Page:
First Loves, Remembered

First Loves, Remembered: Nathalie Handal on Nadia Tuéni

First Loves, Remembered

July of my Memory / Juillet de ma mémoire

In the haze of the landscape,
after the death of cities,
on the main line of a love,
your body a recollection.

O gardener of memory,
plant a flower of certitude.

Tell me the name of the house
the one whose shape is in my shape,
and whose shadow is in my shadow.

Tell me the tree that is like
the earth where I will sit
when light and night merge.

Translated from the French by Nathalie Handal.

Twenty years ago, the Poetry Society published a series called First Loves in which we asked distinguished poets, including W.S. Merwin, Ntozake Shange, and Robert Creeley, to reflect on the poems that first captured their imaginations. The series eventually became a book, edited by Carmela Ciuraru, titled First Loves: Poets Introduce the Essential Poems that Captivated and Inspired Them. Here, we revisit that question with a new generation of poets, revealing how poetic influences both endure and change.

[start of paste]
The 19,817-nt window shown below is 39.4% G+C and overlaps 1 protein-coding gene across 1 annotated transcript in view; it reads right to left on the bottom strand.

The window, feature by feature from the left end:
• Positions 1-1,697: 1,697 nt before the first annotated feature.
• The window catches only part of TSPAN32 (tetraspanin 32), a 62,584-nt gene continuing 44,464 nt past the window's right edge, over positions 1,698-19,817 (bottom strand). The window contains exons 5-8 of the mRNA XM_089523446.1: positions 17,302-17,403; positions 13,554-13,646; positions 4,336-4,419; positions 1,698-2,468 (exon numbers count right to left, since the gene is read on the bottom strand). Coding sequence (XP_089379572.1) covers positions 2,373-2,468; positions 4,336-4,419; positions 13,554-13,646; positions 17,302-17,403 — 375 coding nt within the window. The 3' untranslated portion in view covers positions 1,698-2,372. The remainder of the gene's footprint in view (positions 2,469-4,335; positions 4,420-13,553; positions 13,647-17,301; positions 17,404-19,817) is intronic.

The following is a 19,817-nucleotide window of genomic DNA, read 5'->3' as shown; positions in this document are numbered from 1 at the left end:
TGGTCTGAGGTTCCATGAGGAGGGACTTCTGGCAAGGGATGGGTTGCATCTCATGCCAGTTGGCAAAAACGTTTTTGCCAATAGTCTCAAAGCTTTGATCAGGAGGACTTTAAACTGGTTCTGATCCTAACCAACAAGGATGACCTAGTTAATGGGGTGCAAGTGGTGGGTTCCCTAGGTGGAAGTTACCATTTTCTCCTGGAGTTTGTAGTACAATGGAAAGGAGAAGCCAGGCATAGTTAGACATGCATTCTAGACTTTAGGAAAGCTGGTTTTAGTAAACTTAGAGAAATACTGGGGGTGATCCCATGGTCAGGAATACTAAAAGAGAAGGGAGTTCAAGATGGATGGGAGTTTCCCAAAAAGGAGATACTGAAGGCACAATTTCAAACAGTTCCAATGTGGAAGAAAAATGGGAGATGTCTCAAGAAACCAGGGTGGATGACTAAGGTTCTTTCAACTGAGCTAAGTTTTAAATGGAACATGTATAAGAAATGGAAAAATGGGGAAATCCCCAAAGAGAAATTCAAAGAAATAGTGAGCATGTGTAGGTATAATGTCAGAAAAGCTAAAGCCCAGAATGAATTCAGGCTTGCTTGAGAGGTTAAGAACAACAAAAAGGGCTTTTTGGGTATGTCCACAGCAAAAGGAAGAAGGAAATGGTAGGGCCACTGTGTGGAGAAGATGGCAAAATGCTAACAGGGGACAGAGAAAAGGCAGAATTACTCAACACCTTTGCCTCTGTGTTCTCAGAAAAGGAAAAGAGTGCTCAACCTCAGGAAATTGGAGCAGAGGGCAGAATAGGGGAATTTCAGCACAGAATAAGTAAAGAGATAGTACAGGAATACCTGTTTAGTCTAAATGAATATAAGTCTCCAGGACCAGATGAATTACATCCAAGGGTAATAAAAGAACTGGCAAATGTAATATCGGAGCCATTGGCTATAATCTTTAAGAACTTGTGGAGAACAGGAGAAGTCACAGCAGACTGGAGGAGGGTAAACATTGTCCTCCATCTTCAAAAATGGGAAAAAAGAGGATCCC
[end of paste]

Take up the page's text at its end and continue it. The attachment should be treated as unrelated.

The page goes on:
I looked up. There he was, and then wasn’t. A glance that lasted decades. The type of love I was told that doesn’t work but somehow does. He always came back. His lips close but never reaching mine. My fourteen-year-old heart suddenly understood what my older cousin once told me while both our feet were in the sea swaying like labyrinth fish: that love is a torn place we can’t keep. I wished she had been with me when the burning inside exposed me to the wounds of the future. She might have told me it isn’t that simple or that the sea will save us. I returned inside the house. Dalida was playing downstairs. Donna Summer upstairs. The sea outside. The light coming from the window formed long columns on the walls. In between the light, shadows highlighted the family pictures, a mid-century chair with English-green cushions, a painting of Madonna Nera, mother-of-pearl boxes, wooden rosaries, embroidered pillows, cassettes and coffee cups, the image of Jerusalem’s Mount of Olive, a map of ancient Rome, another of the 20 arrondissements of Paris, and a vintage photograph of Bethlehem. A chaos like remembrance. The rooms want different versions of our grief. Of our love too. Stories in French, Arabic, Italian, Spanish, Greek, Armenian moving in and out of the rooms as if they were the same body. And everywhere I looked were books—each an earth. There was no place for my love story, my heartbreak amidst so much loss. I should have known by now that exile took everything. That’s when my aunt called me over. She had an early birthday gift for me, “Juillet de ma mémoire,” she said. I love the word July in French. And then she recited Nadia Tuéni’s poem. The final lines stole me away from everything that day— Tell me the tree that is / like the earth where I will sit / when light and night are confused for one another. I knew that instant that a poem was the heart I wanted to live in. As I write about this memory now, and translate the poem, I realize in French se confondent can be confuse or fuse, merge. I imagine Tuéni was playing with this nuance—this moment of union so sensual, erotic, maybe timeless. And I am reminded how poetry always unites me to everything, and keeps surprising and transforming like great love should.

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